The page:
Counselling psychologist Niamh Delmar shares her experience of the COVID-19 pandemic.

In March 2020, as the world came to a halt suddenly, so too did my Counselling centre. It was all so sudden and tricky trying to manage people who were in the middle of therapy and mental health crises. There was no time to prepare for a new way of providing therapy.

As time progressed, remote sessions were offered. However, due to dodgy broadband, dogs barking, online schooling and other distractions, this was not ideal. Most people wanted and needed in-person therapy and did not have privacy or appropriate set-ups at home.

Lockdown meant connection mattered even more than ever. The therapeutic relationship is a major contributing factor to positive therapeutic outcomes. A strong therapeutic alliance has been found to be one of the primary factors affecting outcomes and is a critical part of mental health treatment.

While the pandemic showed that telemental health facilitates access to a wider network, it requires certain conditions, training and preparation.

After a while, with a surge in demand and researching COVID protocols, I reopened. I was fortunate to have a large, well-ventilated room with over 2 metres apart, which I separated with a screen guard.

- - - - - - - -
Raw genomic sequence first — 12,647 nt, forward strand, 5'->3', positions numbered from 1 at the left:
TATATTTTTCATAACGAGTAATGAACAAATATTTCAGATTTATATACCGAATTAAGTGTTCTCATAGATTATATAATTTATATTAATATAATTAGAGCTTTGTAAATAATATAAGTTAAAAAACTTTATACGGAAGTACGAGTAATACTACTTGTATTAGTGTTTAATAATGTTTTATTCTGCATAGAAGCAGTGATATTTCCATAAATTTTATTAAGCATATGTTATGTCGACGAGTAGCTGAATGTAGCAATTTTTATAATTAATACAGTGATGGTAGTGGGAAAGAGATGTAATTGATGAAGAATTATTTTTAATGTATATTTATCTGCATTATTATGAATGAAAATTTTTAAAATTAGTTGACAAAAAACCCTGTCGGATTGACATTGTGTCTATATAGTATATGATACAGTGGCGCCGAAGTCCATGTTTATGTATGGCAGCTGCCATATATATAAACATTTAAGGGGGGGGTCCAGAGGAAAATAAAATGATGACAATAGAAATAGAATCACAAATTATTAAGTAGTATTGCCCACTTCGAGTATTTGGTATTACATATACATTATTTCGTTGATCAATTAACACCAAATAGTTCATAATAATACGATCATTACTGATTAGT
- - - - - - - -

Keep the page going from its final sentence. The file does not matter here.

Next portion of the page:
Professional disinfectant, a sanitiser station, COVID declaration forms, signs and PBE were part of this new way. Minimising risk of infection to myself and others became all consuming. While not being able to shake hands or use full facial expression went against the grain, it meant that words, tone, gestures, eye contact and eyebrow movement had to feature more.

For many, this was their only place that they could just breathe. Putting on brave faces and caring for others while trying to cope with psychological distress and mental health symptomatology left many overloaded and worn out.

With partners, family members and children all at home under one roof, physical and mental space was compromised. During lockdowns, their usual healthy distractions and interactions were gone. As their worlds shrunk, most became more inward focused and more in their heads. Stressors intensified and losses deepened.

In my own professional experience, I witnessed a surge in those seeking therapy and struggling with more complex and persistent issues with more in need of medication. Grief intensified as people were deprived from being with loved ones dying or having the traditional Irish funeral.